Whenever I give a Big Green Egg recipe I will suggest an alternative way of cooking it that doesn’t require access to an Egg. You could cook this recipe, for instance, on any BBQ that has a cover at any time of the year – just keep the temperature low and the time slow for the best result – and of course you can use any good quality salmon fillets. Leftover glaze will keep in the fridge and would also work well with pork and chicken.
Planked Salmon with Soy Honey Glaze

Ingredients

  • 1 cedar cooking plank*
  • 4 salmon fillets – about 600g to 700g in total
  • Sea salt

For the glaze

  • 125 ml hoisin sauce
  • 2 tbs light soy sauce
  • 2 ½ tbs runny honey
  • 1 tsp sesame oil
  • Black pepper

Preparation

  1. Soak a cedar cooking plank for at least one hour (Butler’s Pantry recommend soaking theirs overnight).
  2. If you have a cedar plank that is charred from previous use, break it up into pieces and soak some of those pieces in water for at least an hour – this will enhance the hint of wood flavour in the salmon.
  3. Prepare the BGE for direct heat with the stainless steel grid and pre-heat to 120C. I used plain lumpwood rather than oak on this occasion so as not to overpower the delicate flavour of the wild salmon. When at temperature add a handful of the soaked cedar pieces allowing a little extra time for it to come back to temperature.
  4. Drain your plank and place your salmon pieces on the plank, skin side down and evenly spaced. Salt them lightly. Place the plank on the grid, close the BGE and cook for 30 minutes. You can pop scrubbed potatoes on the grid around the plank at the same time.
  5. Meanwhile make your glaze by combining all the ingredients and mixing well.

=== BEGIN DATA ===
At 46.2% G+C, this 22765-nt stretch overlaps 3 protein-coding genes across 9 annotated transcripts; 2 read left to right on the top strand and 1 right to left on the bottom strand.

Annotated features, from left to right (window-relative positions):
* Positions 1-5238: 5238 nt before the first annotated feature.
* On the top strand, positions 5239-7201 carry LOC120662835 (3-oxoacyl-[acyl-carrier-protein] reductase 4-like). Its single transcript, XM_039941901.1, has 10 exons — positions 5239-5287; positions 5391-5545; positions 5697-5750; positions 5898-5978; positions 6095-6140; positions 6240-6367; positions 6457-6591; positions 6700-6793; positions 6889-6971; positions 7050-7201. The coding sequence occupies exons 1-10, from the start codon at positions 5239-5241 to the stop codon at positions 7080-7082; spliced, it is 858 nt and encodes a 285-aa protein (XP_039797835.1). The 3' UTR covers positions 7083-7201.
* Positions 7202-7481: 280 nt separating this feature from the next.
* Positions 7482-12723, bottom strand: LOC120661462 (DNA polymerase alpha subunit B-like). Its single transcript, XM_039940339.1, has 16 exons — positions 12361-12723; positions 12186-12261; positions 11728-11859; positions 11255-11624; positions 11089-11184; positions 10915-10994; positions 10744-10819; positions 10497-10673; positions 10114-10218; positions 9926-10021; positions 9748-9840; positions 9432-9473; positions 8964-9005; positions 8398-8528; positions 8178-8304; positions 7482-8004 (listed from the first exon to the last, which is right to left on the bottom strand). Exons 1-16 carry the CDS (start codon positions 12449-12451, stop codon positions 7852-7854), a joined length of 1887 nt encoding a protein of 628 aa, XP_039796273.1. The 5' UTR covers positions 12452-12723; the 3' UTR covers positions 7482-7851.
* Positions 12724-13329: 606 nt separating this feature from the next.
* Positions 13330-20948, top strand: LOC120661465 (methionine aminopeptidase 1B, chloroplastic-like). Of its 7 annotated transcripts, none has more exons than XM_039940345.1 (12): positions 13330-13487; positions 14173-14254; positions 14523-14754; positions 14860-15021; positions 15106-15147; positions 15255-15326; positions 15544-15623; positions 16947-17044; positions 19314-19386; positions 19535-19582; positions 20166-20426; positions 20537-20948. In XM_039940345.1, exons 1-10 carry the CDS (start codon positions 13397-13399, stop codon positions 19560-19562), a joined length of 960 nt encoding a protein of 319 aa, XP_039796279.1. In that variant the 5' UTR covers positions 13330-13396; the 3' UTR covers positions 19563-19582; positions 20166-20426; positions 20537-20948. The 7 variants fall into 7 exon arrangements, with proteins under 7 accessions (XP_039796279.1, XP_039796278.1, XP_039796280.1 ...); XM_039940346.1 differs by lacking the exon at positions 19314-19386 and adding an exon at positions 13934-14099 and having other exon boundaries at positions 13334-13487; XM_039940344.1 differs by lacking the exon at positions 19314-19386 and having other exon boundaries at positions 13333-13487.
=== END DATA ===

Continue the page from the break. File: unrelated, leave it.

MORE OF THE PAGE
6. After the fish has cooked for about 30 minutes, brush with a thick layer of the glaze, coating evenly. Cook for another 20 minutes.
  7. Spread more glaze over evenly and cook for another 15 to 20 minutes until the fish is firm.
  8. Serve immediately on the plank (although any leftovers also taste delicious cold).

*Available from A Room Outside or The Butler’s Pantry
Stir-fried Tender-stem Broccoli
Ingredients

  • 350g tender-stem broccoli, ends trimmed
  • 1 tbs finely chopped garlic
  • 1 tbs finely chopped ginger
  • About 100 ml chicken or vegetable stock
  • 1 tbs light soy sauce
  • 1 tsp sesame oil
  • 1 tbs toasted sesame seeds for garnish (optional)
  • Groundnut oil for cooking

Preparation

  1. Mix the stock and soy sauce in a small bowl and set aside.
  2. Heat about a tablespoon of oil in a wok over a medium-high heat and stir-fry the broccoli for about one minute to coat with oil.
  3. Clear a space in the middle of the broccoli and add a dash more oil. Add the ginger and garlic and stir-fry for about 30 seconds to release their fragrance before mixing in with the broccoli.
  4. Add the stock and soy mixture to the pan, bring to a simmer, reduce the heat and cover. Cook for 2 to 3 minutes until the broccoli stems are tender but still firm.